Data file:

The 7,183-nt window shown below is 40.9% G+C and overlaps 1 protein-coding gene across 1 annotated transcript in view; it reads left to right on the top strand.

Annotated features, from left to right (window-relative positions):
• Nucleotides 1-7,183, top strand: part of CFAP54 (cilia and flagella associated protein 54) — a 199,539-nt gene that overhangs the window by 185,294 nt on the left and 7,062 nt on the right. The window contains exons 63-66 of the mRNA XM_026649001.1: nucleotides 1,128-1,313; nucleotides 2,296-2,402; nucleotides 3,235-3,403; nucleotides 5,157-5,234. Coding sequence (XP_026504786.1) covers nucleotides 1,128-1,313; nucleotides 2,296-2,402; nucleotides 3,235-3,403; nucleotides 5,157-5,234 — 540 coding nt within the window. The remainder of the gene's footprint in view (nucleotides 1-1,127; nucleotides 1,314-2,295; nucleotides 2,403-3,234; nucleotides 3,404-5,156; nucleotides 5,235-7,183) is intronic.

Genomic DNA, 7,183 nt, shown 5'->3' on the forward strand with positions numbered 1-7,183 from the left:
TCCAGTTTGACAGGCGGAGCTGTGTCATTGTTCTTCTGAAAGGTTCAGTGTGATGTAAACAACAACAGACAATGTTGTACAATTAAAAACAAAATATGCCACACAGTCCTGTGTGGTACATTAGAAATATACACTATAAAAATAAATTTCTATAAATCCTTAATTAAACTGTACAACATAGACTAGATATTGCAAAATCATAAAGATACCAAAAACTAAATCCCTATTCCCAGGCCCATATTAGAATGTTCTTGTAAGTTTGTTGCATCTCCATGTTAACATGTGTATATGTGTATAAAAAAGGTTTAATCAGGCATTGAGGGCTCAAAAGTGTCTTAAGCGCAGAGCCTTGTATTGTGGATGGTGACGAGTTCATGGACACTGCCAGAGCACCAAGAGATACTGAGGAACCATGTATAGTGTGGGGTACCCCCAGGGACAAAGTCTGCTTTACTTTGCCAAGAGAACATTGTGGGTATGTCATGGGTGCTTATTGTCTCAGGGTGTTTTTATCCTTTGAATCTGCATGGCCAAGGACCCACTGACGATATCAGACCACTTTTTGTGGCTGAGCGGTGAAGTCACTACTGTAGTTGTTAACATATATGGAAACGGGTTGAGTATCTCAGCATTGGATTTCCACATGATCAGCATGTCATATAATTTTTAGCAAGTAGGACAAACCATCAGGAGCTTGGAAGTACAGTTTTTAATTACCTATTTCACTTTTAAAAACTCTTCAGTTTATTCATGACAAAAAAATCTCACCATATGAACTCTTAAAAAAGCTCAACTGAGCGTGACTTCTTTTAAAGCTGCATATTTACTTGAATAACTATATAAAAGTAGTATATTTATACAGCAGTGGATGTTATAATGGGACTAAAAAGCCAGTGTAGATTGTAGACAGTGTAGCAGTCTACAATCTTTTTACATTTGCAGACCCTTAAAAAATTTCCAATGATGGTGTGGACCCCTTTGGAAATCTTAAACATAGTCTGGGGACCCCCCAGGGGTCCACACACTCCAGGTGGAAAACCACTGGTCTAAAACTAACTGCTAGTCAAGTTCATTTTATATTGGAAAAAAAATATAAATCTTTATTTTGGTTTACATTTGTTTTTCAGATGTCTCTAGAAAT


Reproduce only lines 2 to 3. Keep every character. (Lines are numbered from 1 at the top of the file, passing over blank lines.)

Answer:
Annotated features, from left to right (window-relative positions):
• Nucleotides 1-7,183, top strand: part of CFAP54 (cilia and flagella associated protein 54) — a 199,539-nt gene that overhangs the window by 185,294 nt on the left and 7,062 nt on the right. The window contains exons 63-66 of the mRNA XM_026649001.1: nucleotides 1,128-1,313; nucleotides 2,296-2,402; nucleotides 3,235-3,403; nucleotides 5,157-5,234. Coding sequence (XP_026504786.1) covers nucleotides 1,128-1,313; nucleotides 2,296-2,402; nucleotides 3,235-3,403; nucleotides 5,157-5,234 — 540 coding nt within the window. The remainder of the gene's footprint in view (nucleotides 1-1,127; nucleotides 1,314-2,295; nucleotides 2,403-3,234; nucleotides 3,404-5,156; nucleotides 5,235-7,183) is intronic.